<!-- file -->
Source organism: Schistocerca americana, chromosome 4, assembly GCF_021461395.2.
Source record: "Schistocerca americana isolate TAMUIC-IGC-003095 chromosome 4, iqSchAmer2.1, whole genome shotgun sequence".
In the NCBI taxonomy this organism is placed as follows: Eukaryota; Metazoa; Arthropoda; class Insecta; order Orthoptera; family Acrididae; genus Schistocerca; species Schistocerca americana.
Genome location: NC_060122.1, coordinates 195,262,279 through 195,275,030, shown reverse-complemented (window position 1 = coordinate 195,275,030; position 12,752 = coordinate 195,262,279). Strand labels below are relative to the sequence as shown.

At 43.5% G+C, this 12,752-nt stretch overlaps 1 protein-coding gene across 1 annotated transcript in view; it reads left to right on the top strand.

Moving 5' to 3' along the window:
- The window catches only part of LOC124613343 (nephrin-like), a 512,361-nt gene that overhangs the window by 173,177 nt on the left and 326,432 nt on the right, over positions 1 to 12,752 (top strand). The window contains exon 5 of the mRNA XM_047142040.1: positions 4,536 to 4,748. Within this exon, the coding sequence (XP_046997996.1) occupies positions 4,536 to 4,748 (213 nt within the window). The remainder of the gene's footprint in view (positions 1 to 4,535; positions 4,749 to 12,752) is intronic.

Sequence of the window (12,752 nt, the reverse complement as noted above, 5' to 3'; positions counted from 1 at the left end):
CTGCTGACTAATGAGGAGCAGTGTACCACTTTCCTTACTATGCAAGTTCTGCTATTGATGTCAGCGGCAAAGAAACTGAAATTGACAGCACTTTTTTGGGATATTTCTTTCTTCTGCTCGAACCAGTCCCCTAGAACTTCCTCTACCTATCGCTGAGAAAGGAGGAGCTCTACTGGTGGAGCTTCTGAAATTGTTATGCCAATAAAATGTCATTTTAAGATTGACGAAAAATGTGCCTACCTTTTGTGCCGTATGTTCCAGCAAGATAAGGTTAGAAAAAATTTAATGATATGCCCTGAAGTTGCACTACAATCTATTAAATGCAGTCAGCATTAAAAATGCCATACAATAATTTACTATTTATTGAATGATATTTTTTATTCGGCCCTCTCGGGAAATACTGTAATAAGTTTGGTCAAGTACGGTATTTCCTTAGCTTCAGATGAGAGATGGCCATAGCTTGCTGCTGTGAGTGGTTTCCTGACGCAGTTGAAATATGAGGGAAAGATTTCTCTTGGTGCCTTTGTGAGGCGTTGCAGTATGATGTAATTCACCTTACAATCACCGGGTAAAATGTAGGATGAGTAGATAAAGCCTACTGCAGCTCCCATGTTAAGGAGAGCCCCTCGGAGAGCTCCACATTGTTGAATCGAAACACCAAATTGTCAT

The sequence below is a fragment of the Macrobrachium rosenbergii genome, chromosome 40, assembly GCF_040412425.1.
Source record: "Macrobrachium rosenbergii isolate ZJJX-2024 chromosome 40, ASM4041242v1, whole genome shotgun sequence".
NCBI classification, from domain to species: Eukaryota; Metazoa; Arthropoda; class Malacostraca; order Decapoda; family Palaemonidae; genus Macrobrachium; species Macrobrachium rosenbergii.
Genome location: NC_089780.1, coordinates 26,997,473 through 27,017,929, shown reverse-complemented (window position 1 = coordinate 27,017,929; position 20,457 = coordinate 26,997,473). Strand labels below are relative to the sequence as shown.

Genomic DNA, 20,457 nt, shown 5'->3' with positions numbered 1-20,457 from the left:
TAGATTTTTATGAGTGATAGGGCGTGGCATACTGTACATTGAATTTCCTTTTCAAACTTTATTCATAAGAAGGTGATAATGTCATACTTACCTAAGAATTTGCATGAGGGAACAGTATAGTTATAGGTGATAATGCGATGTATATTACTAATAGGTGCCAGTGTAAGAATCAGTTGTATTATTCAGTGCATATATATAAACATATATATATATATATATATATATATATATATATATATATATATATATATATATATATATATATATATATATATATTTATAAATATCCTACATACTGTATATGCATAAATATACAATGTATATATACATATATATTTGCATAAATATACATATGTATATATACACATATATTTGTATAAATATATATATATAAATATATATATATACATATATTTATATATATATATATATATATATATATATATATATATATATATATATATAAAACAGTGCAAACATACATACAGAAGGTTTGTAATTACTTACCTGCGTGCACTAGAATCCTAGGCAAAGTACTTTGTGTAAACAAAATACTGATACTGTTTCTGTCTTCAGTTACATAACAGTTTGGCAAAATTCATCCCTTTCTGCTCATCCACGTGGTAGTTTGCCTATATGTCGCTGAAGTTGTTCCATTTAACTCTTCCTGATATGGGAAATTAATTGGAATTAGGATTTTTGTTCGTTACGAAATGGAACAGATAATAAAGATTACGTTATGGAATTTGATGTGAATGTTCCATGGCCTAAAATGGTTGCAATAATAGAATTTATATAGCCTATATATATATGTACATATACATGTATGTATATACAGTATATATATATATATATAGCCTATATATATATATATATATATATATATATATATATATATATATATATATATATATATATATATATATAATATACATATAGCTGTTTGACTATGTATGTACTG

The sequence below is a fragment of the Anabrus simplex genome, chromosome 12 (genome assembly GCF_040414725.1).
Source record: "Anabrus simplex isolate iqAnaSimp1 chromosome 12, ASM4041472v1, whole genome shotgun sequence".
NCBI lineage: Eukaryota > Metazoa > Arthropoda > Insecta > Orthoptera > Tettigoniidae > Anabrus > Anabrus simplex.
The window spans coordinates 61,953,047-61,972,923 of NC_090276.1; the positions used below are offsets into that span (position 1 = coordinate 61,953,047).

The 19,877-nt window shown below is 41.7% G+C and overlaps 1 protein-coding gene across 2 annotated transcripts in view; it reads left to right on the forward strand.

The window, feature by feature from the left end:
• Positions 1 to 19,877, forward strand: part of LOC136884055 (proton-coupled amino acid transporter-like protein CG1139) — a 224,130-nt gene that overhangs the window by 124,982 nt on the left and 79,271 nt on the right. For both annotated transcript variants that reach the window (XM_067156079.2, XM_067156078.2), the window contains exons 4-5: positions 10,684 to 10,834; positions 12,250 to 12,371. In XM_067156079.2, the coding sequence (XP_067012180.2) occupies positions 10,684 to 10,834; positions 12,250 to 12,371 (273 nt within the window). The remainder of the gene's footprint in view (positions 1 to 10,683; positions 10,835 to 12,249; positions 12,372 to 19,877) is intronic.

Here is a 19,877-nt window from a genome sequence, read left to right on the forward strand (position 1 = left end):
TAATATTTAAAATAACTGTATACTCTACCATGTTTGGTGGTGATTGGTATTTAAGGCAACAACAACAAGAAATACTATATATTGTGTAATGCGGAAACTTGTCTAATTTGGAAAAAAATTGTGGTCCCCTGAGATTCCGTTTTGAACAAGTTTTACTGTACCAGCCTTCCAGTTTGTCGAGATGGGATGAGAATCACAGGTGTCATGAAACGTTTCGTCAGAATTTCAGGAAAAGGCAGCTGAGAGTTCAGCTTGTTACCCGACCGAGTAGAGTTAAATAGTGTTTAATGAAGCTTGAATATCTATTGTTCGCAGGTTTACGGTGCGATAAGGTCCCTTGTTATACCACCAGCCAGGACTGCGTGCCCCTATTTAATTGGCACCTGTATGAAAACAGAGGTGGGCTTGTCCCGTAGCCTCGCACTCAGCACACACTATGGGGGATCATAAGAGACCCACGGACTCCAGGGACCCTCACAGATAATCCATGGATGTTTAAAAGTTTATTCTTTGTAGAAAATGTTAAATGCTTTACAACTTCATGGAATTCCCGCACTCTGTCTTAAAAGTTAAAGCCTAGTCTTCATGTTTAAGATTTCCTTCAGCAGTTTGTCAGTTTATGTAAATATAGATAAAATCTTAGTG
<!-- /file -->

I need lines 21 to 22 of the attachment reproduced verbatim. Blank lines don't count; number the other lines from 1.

The window, feature by feature from the left end:
• Positions 1 to 19,877, forward strand: part of LOC136884055 (proton-coupled amino acid transporter-like protein CG1139) — a 224,130-nt gene that overhangs the window by 124,982 nt on the left and 79,271 nt on the right. For both annotated transcript variants that reach the window (XM_067156079.2, XM_067156078.2), the window contains exons 4-5: positions 10,684 to 10,834; positions 12,250 to 12,371. In XM_067156079.2, the coding sequence (XP_067012180.2) occupies positions 10,684 to 10,834; positions 12,250 to 12,371 (273 nt within the window). The remainder of the gene's footprint in view (positions 1 to 10,683; positions 10,835 to 12,249; positions 12,372 to 19,877) is intronic.